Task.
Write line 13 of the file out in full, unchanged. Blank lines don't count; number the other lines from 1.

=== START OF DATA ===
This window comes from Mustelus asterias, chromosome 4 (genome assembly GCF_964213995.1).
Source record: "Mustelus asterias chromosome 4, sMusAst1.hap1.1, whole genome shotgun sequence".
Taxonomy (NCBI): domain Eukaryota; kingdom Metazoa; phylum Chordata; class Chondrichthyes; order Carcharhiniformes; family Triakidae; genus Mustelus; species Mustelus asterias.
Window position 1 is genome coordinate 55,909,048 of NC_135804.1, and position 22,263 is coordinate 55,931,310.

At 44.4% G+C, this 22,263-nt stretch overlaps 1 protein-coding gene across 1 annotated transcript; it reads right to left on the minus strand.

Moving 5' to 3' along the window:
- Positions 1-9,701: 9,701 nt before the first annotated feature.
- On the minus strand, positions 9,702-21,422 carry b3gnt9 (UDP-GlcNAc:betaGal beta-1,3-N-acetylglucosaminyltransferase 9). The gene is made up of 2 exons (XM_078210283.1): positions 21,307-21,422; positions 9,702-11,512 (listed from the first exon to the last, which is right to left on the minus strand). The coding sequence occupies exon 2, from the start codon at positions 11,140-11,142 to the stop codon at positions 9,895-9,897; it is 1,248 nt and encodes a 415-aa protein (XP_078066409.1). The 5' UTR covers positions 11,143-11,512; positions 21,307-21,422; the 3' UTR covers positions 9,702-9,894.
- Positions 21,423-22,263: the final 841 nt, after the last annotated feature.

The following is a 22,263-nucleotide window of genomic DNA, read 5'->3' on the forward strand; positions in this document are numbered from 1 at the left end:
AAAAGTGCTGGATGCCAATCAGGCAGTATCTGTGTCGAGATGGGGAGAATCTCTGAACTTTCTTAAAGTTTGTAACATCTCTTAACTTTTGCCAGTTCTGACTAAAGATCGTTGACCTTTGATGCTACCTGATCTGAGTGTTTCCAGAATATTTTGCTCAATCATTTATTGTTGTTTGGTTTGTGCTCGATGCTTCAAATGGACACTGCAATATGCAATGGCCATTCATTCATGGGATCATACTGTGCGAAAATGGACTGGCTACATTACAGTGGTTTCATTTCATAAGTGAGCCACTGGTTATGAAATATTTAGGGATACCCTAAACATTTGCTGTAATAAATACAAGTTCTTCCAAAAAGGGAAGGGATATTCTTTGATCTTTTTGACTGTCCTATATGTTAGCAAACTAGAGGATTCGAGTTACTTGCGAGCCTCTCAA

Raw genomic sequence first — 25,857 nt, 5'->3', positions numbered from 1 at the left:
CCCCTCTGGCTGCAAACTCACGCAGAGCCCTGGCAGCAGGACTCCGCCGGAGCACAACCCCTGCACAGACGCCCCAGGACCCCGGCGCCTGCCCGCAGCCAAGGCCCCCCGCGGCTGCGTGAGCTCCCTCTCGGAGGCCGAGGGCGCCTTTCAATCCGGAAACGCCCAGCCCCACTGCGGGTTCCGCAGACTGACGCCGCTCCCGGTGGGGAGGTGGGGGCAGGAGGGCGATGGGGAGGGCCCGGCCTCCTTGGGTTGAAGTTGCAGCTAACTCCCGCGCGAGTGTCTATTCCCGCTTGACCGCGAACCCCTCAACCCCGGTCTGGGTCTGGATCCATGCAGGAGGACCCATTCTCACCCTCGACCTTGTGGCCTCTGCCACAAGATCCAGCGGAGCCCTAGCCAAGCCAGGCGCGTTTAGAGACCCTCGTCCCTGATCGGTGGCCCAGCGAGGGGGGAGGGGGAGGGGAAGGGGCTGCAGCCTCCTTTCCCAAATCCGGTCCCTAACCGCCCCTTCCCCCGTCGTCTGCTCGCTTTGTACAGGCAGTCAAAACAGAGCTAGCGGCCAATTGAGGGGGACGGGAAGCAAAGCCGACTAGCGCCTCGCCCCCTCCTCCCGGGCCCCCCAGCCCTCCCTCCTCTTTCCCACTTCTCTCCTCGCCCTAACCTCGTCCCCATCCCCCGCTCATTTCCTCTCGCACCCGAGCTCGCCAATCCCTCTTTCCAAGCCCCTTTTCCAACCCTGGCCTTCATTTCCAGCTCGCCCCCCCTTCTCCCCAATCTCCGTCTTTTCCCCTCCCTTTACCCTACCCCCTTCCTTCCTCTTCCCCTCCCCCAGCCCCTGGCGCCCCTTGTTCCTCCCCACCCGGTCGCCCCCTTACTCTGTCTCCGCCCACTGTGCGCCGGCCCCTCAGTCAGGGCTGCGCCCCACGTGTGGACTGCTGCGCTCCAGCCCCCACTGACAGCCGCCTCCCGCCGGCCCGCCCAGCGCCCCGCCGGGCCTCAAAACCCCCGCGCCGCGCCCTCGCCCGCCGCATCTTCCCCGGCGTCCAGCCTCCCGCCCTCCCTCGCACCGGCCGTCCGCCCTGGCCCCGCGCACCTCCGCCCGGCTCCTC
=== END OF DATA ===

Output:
CCCCTCTGGCTGCAAACTCACGCAGAGCCCTGGCAGCAGGACTCCGCCGGAGCACAACCCCTGCACAGACGCCCCAGGACCCCGGCGCCTGCCCGCAGCCAAGGCCCCCCGCGGCTGCGTGAGCTCCCTCTCGGAGGCCGAGGGCGCCTTTCAATCCGGAAACGCCCAGCCCCACTGCGGGTTCCGCAGACTGACGCCGCTCCCGGTGGGGAGGTGGGGGCAGGAGGGCGATGGGGAGGGCCCGGCCTCCTTGGGTTGAAGTTGCAGCTAACTCCCGCGCGAGTGTCTATTCCCGCTTGACCGCGAACCCCTCAACCCCGGTCTGGGTCTGGATCCATGCAGGAGGACCCATTCTCACCCTCGACCTTGTGGCCTCTGCCACAAGATCCAGCGGAGCCCTAGCCAAGCCAGGCGCGTTTAGAGACCCTCGTCCCTGATCGGTGGCCCAGCGAGGGGGGAGGGGGAGGGGAAGGGGCTGCAGCCTCCTTTCCCAAATCCGGTCCCTAACCGCCCCTTCCCCCGTCGTCTGCTCGCTTTGTACAGGCAGTCAAAACAGAGCTAGCGGCCAATTGAGGGGGACGGGAAGCAAAGCCGACTAGCGCCTCGCCCCCTCCTCCCGGGCCCCCCAGCCCTCCCTCCTCTTTCCCACTTCTCTCCTCGCCCTAACCTCGTCCCCATCCCCCGCTCATTTCCTCTCGCACCCGAGCTCGCCAATCCCTCTTTCCAAGCCCCTTTTCCAACCCTGGCCTTCATTTCCAGCTCGCCCCCCCTTCTCCCCAATCTCCGTCTTTTCCCCTCCCTTTACCCTACCCCCTTCCTTCCTCTTCCCCTCCCCCAGCCCCTGGCGCCCCTTGTTCCTCCCCACCCGGTCGCCCCCTTACTCTGTCTCCGCCCACTGTGCGCCGGCCCCTCAGTCAGGGCTGCGCCCCACGTGTGGACTGCTGCGCTCCAGCCCCCACTGACAGCCGCCTCCCGCCGGCCCGCCCAGCGCCCCGCCGGGCCTCAAAACCCCCGCGCCGCGCCCTCGCCCGCCGCATCTTCCCCGGCGTCCAGCCTCCCGCCCTCCCTCGCACCGGCCGTCCGCCCTGGCCCCGCGCACCTCCGCCCGGCTCCTC